Swift Programming

Introduction to KVO and KVC in Swift

Observing and getting notified when properties changes

KVO and KVC or Key-Value Observing and Key-Value Coding are mechanisms originally built and provided by Objective-C that allows us to locate and interact with the underlying properties of a class that inherits NSObject at runtime. In short this mean that you can interact with a property through a stringly typed key instead of your usual dot syntax which is checked at compile time.

In this post I will explain how to use KVC and KVO through an example that will further explain the terms. Then I will answer why you’d need to know KVC and KVO in Swift being that it is an Objective-C feature.

How to use KVC and KVO in Swift

Let’s say you have a class to represent a Pokemon:

class Pokemon {
var name: String

init(name: String) {
self.pokemon = pokemon

You start your Pokemon journey with Charmander:

let myFirstPokemon = Pokemon(name: "Charmander")

However Charmanders evolve into Charmeleons after some battle experience.

myFirstPokemon.name = "Charmeleon" // setting value using dot syntax

Note above we used the .name to interact or access and set the property. If we had a typo i.e. .named then the code would not compile.

myFirstPokemon changes state however it is in essence the same instance of the Pokemon with a different name. Additionally we are not able to observe that Charmander has changed to Charmeleon. Others are not able to observe that either. How can one observe a change in Charmander’s name? Let’s use KVC and KVO to answer that:

class Pokemon: NSObject {
@objc dynamic var name: String

init(name: String) {
self.pokemon = pokemon

Notice how we need to inherit NSObject. This makes the properties key-value coding complaint. And thus we can do generic operations supplied through KVC on the pokemon instance such as the following:

let pokemonName = myFirstPokemon.value(forKey: "name")
myFirstPokemon.setValue("Charmeleon", forKey: "name")

KVC offers additional features other than the generic way of accessing and setting properties depicted above. You can read the full documentation here.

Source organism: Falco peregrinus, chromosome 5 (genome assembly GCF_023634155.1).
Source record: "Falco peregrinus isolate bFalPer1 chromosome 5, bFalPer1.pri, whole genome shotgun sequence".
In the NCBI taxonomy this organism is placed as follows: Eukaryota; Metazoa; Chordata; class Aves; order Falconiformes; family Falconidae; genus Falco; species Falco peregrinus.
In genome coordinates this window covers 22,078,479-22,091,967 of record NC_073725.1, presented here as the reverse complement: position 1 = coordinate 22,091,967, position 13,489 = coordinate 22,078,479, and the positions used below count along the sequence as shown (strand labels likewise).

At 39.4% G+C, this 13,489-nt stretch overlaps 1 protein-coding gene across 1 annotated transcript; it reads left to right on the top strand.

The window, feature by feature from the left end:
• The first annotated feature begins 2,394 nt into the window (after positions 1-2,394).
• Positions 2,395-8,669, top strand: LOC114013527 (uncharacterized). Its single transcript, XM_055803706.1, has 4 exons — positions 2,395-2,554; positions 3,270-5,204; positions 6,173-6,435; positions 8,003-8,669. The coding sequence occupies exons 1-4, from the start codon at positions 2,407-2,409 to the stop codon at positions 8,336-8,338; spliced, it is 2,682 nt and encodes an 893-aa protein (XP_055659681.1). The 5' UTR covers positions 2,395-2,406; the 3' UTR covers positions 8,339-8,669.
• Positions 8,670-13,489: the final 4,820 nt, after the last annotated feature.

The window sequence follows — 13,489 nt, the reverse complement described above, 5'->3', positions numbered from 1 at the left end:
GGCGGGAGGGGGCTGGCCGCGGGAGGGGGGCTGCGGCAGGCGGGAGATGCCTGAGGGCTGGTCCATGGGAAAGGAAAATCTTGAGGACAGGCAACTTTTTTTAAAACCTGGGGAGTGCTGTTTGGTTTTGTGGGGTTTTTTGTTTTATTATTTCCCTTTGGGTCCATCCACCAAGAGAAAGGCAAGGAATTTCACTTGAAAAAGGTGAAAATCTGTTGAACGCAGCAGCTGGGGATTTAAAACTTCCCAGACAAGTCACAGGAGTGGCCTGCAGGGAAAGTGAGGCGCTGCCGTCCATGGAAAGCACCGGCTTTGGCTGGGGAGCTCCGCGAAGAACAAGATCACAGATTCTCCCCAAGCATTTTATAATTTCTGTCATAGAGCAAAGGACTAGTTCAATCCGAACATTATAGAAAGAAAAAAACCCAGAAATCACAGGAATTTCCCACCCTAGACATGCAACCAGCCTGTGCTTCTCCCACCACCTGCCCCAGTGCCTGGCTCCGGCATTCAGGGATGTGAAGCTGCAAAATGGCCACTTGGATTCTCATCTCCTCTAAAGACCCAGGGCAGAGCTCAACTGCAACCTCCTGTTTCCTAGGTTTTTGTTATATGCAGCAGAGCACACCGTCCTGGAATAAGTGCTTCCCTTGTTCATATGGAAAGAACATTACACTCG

Swift objects that inherit from NSObject or one of its subclasses are key-value coding compliant for their properties by default.
- Apple docs

We also preppended the @objc dynamic to the name property. This makes the property automatically Key-Value observable.

Mark properties that you want to observe through key-value observing with both the @objcattribute and the dynamic modifier.
- Apple docs

Now we are able to observe changes. The last thing to do is to add an observer for the changes in the Pokemon instance name. This is how you do it:

myFirstPokemon.observe(\.name, options: [.old, .new]) { (pokemon, value) in
print("old name \(value.oldValue!)")
print("new name \(value.newValue!)")

On observation not only you can receive the new value but also the old value.

Why should you understand KVC and KVO in Swift?

Swift was first introduced in 2014 and nearly 7 years have elapsed since (at the time of writing). However many of the libraries, frameworks and tools we use in our Swift code are in fact written in Objective-C or have an Objective-C interface but not a Swift one. I’ll give you two examples with which you might need to interact or understand these today in your Swift code:

  1. Interface Builders or Storyboards
  2. Foundation framework

1. Interface Builders or Storyboards

One major example of where we interact with KVC is in UIKit when using Interface Builder (IB) or Storyboards. Have you ever asked yourself how a view in your Interface Builder can then link to a property in your UIViewController marked with @IBOutlet?

UIViewController’s inherit NSObject and thus are by default Key-Value Coding complaint. The Interface Builder does not know the property exists at compile time and uses KVC to set the properties on your linked UIViewController.

Try removing a connected @IBOutlet from your view controller. The code will compile however you’ll get an exception at runtime.

2. Foundation framework

Another example where KVC and KVO are still used is in the Foundation framework. One example within Foundation where we’d need to understand KVC and KVO is the Operation class. I won’t delve into Operation into this post. For this post it is important to highlight that in order to use some of its functionality we need to know and understand KVC and KVO.


In this post we have learnt:

  • What is KVC and KVO
  • How to use KVC and KVO
  • Why learn KVC and KVO in Swift

Final thoughts

Objective-C dynamism is still a strong feature which Swift does not yet offer. They can help build tools such as Interface Builder and even Core Data Editor. Interface Builder may no longer be as relevant though with the introduction of SwiftUI. However the average iOS developer will not building tools such as those anyhow. More importantly for the average iOS developer is being able to consume Apple frameworks API for which one might need to know and understand KVC and KVO.

For more on iOS development follow me on Twitter or Medium!

Senior iOS Engineer @ Onfido. Writing weekly blogs on iOS and programming. Follow me to stay tuned!

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